Mental retardation (MR) is defined as a significant impairment of cognitive and adaptive functioning, with onset before age 18 years, and it is estimated to occur in about 1-3% of the population (Chelly and Mandel, 2001, Nat Rev Genet.). Among mentally retarded patients, an excess of males over females has long been noted, which is usually explained by the presence of many genes responsible for MR on the X chromosome.
X-linked mental retardation (XLMR) is usually divided into syndromic and non-syndromic or non-specific forms. In syndromic forms (MRXS), MR is present in association with a specific pattern of physical, neurological, and/or metabolic abnormalities. The term non-specific or non-syndromic X-linked mental retardation (MRX) was introduced to indicate a condition segregating in an X-linked manner in which male patients have no consistent phenotypic manifestations other than MR. Many different genes responsible for MRX have been identified.
This P106-C1 MRX MLPA probemix can be used to detect copy number changes of several genes on the X-chromosome that have been implicated in (non-specific) X-linked mental retardation. The MLPA P106-C1 MRX probemix includes probes for 16 different MRX genes: RPS6KA3, ARX, IL1RAPL1, TSPAN7, PQBP1, HUWE1, OPHN1, ACSL4, PAK3, DCX, AGTR2, ARHGEF6, FMR1, AFF2 (FMR2), SLC6A8 and GDI1. For most genes, probes are present for only some of the exons.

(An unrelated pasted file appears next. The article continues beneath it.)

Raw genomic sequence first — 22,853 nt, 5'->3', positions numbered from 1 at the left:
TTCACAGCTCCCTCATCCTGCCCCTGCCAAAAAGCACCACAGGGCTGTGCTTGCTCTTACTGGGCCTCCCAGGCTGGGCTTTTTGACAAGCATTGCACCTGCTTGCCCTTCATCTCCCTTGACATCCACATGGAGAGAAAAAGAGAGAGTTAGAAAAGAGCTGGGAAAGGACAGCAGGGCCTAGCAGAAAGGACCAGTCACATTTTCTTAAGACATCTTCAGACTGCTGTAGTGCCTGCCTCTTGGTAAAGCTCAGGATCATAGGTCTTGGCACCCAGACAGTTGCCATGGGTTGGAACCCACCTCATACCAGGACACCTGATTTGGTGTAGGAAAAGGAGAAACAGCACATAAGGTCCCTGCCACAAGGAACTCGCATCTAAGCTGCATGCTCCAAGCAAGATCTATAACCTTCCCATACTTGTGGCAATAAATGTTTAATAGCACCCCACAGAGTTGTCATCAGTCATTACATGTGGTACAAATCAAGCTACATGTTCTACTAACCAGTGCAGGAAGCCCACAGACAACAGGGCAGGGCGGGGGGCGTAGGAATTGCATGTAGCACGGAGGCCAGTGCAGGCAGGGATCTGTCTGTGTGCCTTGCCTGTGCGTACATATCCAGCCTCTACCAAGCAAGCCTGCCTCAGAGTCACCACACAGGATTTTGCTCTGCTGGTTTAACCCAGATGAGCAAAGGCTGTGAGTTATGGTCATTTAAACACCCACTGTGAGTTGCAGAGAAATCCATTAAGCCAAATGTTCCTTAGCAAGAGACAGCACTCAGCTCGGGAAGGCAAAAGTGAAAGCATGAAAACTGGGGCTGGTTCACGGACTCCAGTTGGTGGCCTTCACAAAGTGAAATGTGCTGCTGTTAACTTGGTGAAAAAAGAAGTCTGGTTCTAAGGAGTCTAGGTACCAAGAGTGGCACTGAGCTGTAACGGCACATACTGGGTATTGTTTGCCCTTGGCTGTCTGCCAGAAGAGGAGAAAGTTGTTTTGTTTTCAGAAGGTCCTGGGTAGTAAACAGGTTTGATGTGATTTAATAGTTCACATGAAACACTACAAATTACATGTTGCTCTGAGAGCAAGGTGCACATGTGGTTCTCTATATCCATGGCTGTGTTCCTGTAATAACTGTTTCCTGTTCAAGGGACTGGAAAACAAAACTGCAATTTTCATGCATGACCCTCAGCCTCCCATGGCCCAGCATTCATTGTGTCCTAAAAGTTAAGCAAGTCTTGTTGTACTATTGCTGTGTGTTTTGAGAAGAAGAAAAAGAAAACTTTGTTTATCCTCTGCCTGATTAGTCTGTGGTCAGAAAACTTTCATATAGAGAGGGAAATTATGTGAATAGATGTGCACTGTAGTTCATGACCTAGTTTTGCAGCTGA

This SALSA® MLPA® probemix is designed to detect deletions/duplications of one or more sequences in the aforementioned genes in a DNA sample. In males, deletions of a probe’s recognition sequence on the X-chromosome will lead to a complete absence of the corresponding probe amplification product, whereas female heterozygotes are recognisable by a 35-50% reduction in relative peak height. Note that a mutation or polymorphism in the sequence detected by a probe can also cause a reduction in relative peak height, even when not located exactly on the ligation site! In addition, some probe signals are more sensitive to sample purity and small changes in experimental conditions. Therefore, deletions and duplications detected by MLPA should always be confirmed by other methods. Not all deletions and duplications detected by MLPA will be pathogenic; users should always verify the latest scientific literature when interpreting their findings. We have no information on what percentage of defects in these genes is caused by deletions/duplications of complete exons. Finally, note that most defects in this gene are expected to be small (point) mutations which will not be detected by this SALSA® MLPA® test.